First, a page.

Search:
Type the text to search here and press Enter.
Separate search terms by a space; they will all be searched individually in all fields of the database.

Click on Search: to go to the advanced search page.

N Scale - Ak-Sar-Ben - 9208 - Flatcar, 50 Foot - Barnum & Bailey - 60

Please help support TroveStar. Why?
This item is not for sale. This is a reference database.
N Scale - Ak-Sar-Ben - 9208 - Flatcar, 50 Foot - Barnum & Bailey - 60


Stock Number 9208
Brand Ak-Sar-Ben
Manufacturer Atlas
Body Style Atlas Flatcar 50 Foot TOFC
Prototype Vehicle Flatcar, 50 Foot (Details)
Road or Company Name Barnum & Bailey (Details)
Road or Reporting Number 60
Paint Color(s) Yellow Car; White Trailers
Print Color(s) Red; Red on Trailer
Additional Markings/Slogan The Greatest Show on Earth
Coupler Type Rapido Hook
Coupler Mount Truck-Mount
Wheel Type Injection Molded Plastic
Wheel Profile Standard
Series Name Circus
Item Category Rolling Stock (Freight)
Model Type Flatcar
Model Subtype 50 Foot
Model Variety Double TOFC
Prototype Region North America
Prototype Era NA Era II: Late Steam (1901 - 1938)
Scale 1/160



Specific Item Information: with two 20' Trailers #45 'The Barnum & Bailey Greatest Show on Earth'

Model Information: Unlike many other Atlas releases from the 1960's, the Atlas 50 Foot Flatcar was actually produced by Atlas in the United States at their New Jersey facility. This model was first announced in the 1967 catalog with two road names with two Piggyback trailers permanently affixed to the car (TOFC). The two models first appeared for sale in the 1969 catalog at $2.50 each. The 1969 catalog shows two different road names and that is all that was available for 20 years. In 1988, a large new release appears with two dozen road names in two configurations: single 40 foot trailers and twin 24 foot trailers.

Early versions featured Rapido couplers and metal wheels and later versions have Accumate couplers with plastic low-profile wheels. In 1996 (likely when they moved the tooling to China) they started producing multiple road numbers for each paint scheme. By 2008, this tooling was almost 40 years old and showing its age, especially when compared to some of the higher quality models Atlas was producing as part of their new 'Master' line. Rather than retire this very popular (and low-cost) model, Atlas moved the model to their 'Trainman' line along with other older models. This model has been released and re-released a dozen or more times in the last 50 years with a wide range of road names and road numbers.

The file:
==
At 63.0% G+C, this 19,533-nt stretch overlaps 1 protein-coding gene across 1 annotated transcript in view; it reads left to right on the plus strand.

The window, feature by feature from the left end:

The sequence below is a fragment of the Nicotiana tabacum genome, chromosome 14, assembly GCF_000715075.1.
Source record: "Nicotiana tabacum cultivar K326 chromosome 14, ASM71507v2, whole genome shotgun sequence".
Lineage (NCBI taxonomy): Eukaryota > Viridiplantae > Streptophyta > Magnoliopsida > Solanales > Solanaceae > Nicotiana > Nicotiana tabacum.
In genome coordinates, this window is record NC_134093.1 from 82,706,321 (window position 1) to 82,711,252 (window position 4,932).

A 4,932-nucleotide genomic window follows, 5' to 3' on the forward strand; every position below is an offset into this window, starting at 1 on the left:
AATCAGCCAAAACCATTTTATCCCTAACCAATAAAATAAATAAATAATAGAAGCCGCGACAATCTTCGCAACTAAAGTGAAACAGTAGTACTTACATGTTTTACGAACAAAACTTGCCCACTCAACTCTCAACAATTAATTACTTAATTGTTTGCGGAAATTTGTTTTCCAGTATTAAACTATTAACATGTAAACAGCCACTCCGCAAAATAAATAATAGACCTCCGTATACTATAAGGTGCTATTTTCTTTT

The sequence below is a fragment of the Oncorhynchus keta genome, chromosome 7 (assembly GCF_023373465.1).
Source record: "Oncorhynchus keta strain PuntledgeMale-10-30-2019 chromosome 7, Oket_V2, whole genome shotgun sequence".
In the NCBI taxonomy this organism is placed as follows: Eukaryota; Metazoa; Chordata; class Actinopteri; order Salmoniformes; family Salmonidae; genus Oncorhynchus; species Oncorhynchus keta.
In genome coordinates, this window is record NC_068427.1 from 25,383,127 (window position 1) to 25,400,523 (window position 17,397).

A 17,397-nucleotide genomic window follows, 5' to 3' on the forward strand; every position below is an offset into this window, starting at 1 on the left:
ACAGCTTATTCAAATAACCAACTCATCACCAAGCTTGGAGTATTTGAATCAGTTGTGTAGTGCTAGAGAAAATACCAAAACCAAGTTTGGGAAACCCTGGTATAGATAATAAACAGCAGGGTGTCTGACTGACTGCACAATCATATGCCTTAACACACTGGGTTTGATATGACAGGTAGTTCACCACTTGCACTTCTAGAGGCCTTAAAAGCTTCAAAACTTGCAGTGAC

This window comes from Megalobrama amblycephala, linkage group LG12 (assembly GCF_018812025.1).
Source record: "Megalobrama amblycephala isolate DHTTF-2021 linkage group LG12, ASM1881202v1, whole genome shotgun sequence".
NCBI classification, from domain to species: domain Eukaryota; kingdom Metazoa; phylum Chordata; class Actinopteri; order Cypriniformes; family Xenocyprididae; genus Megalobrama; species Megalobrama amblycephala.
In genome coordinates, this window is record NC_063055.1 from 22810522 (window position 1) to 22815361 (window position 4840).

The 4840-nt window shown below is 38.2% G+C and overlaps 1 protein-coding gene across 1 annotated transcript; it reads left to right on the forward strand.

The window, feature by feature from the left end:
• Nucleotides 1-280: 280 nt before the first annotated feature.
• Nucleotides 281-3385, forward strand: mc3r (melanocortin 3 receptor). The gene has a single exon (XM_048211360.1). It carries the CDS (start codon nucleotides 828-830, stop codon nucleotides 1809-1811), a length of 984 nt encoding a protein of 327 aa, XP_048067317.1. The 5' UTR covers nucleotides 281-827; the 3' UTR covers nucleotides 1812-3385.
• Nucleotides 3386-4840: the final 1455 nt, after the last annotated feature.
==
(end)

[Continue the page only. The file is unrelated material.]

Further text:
This model at first glance appears to be very similar to the Rivarossi-produced 40 foot flatcar with stakes, but the TOFC model is 10 scale feet longer and close inspection reveals a different tooling.

Prototype History:
A flatcar (US) (also flat car (US) or flat wagon (UIC)) is a piece of railroad (US) or railway (non-US) rolling stock that consists of an open, flat deck mounted on a pair of trucks (US) or bogies (UK), one at each end containing four or six wheels. Occasionally, flat cars designed to carry extra heavy or extra large loads are mounted on a pair (or rarely, more) of bogeys under each end . The deck of the car can be wood or steel, and the sides of the deck can include pockets for stakes or tie-down points to secure loads. Flatcars designed for carrying machinery have sliding chain assemblies recessed in the deck.

Flatcars are used for loads that are too large or cumbersome to load in enclosed cars such as boxcars. They are also often used to transport intermodal containers (shipping containers) or trailers as part of intermodal freight transport shipping.

From Wikipedia

Road Name History:
P. T. Barnum had run the Barnum's American Museum from New York City since 1841 from the former Scudder's American Museum building. During this time, Barnum took the Museum on road tours, named "P.T. Barnum's Grand Traveling American Museum".

James Anthony Bailey had teamed up with James E. Cooper to create the Cooper and Bailey Circus in the 1860s. The Cooper and Bailey Circus became the chief competitor to Barnum's circus. As Bailey's circus was outperforming his, Barnum sought to merge the circuses. The two groups agreed to combine their shows on March 28, 1881. Initially named "P.T. Barnum's Greatest Show On Earth, And The Great London Circus, Sanger's Royal British Menagerie and The Grand International Allied Shows United", it was eventually shortened to "Barnum and Bailey's Circus". Barnum died in 1891 and Bailey then purchased the circus from his widow.

From Wikipedia

Brand/Importer Information:
Ak-Sar-Ben Hobby Co
Information on AkSarBen Hobby and their history is sketchy at best. Of course, AkSarBen is Nebraska spelled backwards so one might assume that they got their start in the Husker state. The most recent evidence of their existence, however, was in the 2010 Model Retailer Hobby Industry Directory listing them in Jacksboro, TN. The phone number listed is disconnected, so, who knows for sure? What is known is that AkSarBen Hobbies was owned by Allen Miller and got their start in the 1980's producing very high quality custom, limited edition HO and N Scale products. They probably have left the model train business for more than 20 years ago.

Item created by: Alain LM on 2018-02-11 12:51:58. Last edited by CNW400 on 2020-06-05 11:59:47

If you see errors or missing data in this entry, please feel free to log in and edit it. Anyone with a Gmail account can log in instantly.